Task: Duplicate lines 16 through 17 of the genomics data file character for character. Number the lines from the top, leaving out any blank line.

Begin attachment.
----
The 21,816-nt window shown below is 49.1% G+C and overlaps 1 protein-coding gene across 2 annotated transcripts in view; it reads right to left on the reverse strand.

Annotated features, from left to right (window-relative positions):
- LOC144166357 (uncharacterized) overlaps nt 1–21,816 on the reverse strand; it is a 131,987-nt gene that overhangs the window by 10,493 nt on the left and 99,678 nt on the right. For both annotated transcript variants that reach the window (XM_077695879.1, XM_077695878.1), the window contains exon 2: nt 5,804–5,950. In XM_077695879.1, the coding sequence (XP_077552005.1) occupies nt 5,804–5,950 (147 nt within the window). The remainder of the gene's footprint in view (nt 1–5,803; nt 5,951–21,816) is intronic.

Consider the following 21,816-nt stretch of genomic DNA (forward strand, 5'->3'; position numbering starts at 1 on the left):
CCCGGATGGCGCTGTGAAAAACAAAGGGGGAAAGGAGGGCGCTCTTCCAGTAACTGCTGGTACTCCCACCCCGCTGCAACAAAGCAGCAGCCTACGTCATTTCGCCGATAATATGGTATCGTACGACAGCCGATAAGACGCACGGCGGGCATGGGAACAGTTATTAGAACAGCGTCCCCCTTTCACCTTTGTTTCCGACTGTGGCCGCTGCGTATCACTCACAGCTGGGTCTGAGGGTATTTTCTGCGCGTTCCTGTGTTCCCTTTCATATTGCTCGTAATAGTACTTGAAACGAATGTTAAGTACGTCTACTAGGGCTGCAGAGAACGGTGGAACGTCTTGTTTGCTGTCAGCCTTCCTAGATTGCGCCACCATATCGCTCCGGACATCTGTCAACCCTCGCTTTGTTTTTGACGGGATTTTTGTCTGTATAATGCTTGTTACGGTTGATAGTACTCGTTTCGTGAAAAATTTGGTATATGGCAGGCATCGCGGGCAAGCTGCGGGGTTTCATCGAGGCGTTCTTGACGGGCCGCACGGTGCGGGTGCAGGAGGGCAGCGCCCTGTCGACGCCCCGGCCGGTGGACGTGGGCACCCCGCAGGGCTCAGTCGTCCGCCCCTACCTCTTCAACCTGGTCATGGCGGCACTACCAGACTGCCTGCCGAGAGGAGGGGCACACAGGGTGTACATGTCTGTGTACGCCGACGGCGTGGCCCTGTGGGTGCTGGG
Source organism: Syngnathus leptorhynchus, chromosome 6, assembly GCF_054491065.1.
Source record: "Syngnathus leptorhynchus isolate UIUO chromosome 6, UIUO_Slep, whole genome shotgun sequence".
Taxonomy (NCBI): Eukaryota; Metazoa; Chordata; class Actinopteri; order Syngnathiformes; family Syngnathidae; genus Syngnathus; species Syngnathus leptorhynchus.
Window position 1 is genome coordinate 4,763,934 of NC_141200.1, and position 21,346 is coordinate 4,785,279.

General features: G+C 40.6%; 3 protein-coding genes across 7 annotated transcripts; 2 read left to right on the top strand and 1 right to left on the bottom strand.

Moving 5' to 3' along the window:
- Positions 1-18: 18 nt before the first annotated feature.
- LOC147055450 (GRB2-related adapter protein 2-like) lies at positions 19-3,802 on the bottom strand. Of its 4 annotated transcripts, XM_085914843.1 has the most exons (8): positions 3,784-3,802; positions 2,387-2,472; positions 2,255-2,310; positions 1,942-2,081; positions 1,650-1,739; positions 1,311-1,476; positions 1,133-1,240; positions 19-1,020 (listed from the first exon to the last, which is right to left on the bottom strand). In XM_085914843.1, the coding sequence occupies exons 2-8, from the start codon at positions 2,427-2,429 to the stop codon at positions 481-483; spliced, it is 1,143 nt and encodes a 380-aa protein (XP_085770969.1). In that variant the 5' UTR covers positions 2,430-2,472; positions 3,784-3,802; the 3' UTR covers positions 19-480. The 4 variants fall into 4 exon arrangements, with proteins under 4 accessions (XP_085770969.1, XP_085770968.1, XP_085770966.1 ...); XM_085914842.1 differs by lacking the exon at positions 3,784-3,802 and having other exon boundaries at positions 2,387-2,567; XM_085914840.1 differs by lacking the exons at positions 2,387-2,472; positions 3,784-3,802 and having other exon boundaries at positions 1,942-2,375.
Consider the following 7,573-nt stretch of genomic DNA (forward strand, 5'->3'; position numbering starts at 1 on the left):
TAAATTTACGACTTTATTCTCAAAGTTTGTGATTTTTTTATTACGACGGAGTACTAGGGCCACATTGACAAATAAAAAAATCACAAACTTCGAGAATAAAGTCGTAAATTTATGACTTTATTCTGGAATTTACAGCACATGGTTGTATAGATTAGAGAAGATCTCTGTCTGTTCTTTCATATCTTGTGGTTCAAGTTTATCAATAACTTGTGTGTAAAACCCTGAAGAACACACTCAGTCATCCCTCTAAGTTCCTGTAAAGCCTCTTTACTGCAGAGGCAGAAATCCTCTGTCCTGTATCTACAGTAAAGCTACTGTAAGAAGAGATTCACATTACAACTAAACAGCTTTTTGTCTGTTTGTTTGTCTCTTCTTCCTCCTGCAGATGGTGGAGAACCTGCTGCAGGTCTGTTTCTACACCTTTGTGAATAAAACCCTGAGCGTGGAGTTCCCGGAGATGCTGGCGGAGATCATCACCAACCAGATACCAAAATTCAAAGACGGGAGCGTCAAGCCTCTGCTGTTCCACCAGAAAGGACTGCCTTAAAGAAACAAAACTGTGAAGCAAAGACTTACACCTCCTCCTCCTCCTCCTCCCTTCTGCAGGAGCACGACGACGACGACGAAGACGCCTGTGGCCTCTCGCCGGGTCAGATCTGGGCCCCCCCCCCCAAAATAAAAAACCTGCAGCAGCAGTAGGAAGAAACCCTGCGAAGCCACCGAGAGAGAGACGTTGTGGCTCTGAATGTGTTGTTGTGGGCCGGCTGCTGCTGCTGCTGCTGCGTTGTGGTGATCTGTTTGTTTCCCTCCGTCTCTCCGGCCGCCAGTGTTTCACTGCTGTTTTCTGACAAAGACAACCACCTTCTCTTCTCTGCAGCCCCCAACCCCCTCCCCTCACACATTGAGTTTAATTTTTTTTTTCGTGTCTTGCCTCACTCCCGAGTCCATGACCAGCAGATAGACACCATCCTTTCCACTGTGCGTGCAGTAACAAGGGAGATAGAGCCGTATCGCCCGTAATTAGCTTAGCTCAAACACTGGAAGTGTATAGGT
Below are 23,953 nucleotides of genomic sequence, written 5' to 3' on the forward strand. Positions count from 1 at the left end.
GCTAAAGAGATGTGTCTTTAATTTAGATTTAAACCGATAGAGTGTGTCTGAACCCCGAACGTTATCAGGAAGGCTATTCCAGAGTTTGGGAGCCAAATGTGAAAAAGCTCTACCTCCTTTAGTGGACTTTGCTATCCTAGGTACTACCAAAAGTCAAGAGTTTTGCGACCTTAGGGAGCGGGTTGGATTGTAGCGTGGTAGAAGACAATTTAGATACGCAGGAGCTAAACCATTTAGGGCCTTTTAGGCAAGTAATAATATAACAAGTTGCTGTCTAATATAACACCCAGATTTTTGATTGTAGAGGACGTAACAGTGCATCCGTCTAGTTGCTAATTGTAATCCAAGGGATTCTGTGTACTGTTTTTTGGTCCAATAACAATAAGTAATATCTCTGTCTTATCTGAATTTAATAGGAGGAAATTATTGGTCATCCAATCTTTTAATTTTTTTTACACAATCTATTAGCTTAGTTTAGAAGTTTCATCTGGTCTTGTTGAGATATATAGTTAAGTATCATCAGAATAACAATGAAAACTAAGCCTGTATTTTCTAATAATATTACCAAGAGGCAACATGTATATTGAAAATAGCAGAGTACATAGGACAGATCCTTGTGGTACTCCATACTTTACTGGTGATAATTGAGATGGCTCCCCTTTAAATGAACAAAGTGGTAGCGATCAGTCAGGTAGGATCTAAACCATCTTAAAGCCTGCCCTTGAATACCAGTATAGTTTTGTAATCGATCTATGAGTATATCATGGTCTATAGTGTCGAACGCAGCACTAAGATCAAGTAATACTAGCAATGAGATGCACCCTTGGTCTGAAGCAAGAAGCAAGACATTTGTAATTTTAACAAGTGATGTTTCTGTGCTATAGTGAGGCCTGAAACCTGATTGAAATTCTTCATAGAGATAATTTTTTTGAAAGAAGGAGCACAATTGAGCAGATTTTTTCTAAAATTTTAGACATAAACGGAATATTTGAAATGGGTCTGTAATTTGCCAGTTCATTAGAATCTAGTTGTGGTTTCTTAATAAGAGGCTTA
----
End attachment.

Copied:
Below are 23,953 nucleotides of genomic sequence, written 5' to 3' on the forward strand. Positions count from 1 at the left end.
GCTAAAGAGATGTGTCTTTAATTTAGATTTAAACCGATAGAGTGTGTCTGAACCCCGAACGTTATCAGGAAGGCTATTCCAGAGTTTGGGAGCCAAATGTGAAAAAGCTCTACCTCCTTTAGTGGACTTTGCTATCCTAGGTACTACCAAAAGTCAAGAGTTTTGCGACCTTAGGGAGCGGGTTGGATTGTAGCGTGGTAGAAGACAATTTAGATACGCAGGAGCTAAACCATTTAGGGCCTTTTAGGCAAGTAATAATATAACAAGTTGCTGTCTAATATAACACCCAGATTTTTGATTGTAGAGGACGTAACAGTGCATCCGTCTAGTTGCTAATTGTAATCCAAGGGATTCTGTGTACTGTTTTTTGGTCCAATAACAATAAGTAATATCTCTGTCTTATCTGAATTTAATAGGAGGAAATTATTGGTCATCCAATCTTTTAATTTTTTTTACACAATCTATTAGCTTAGTTTAGAAGTTTCATCTGGTCTTGTTGAGATATATAGTTAAGTATCATCAGAATAACAATGAAAACTAAGCCTGTATTTTCTAATAATATTACCAAGAGGCAACATGTATATTGAAAATAGCAGAGTACATAGGACAGATCCTTGTGGTACTCCATACTTTACTGGTGATAATTGAGATGGCTCCCCTTTAAATGAACAAAGTGGTAGCGATCAGTCAGGTAGGATCTAAACCATCTTAAAGCCTGCCCTTGAATACCAGTATAGTTTTGTAATCGATCTATGAGTATATCATGGTCTATAGTGTCGAACGCAGCACTAAGATCAAGTAATACTAGCAATGAGATGCACCCTTGGTCTGAAGCAAGAAGCAAGACATTTGTAATTTTAACAAGTGATGTTTCTGTGCTATAGTGAGGCCTGAAACCTGATTGAAATTCTTCATAGAGATAATTTTTTTGAAAGAAGGAGCACAATTGAGCAGATTTTTTCTAAAATTTTAGACATAAACGGAATATTTGAAATGGGTCTGTAATTTGCCAGTTCATTAGAATCTAGTTGTGGTTTCTTAATAAGAGGCTTA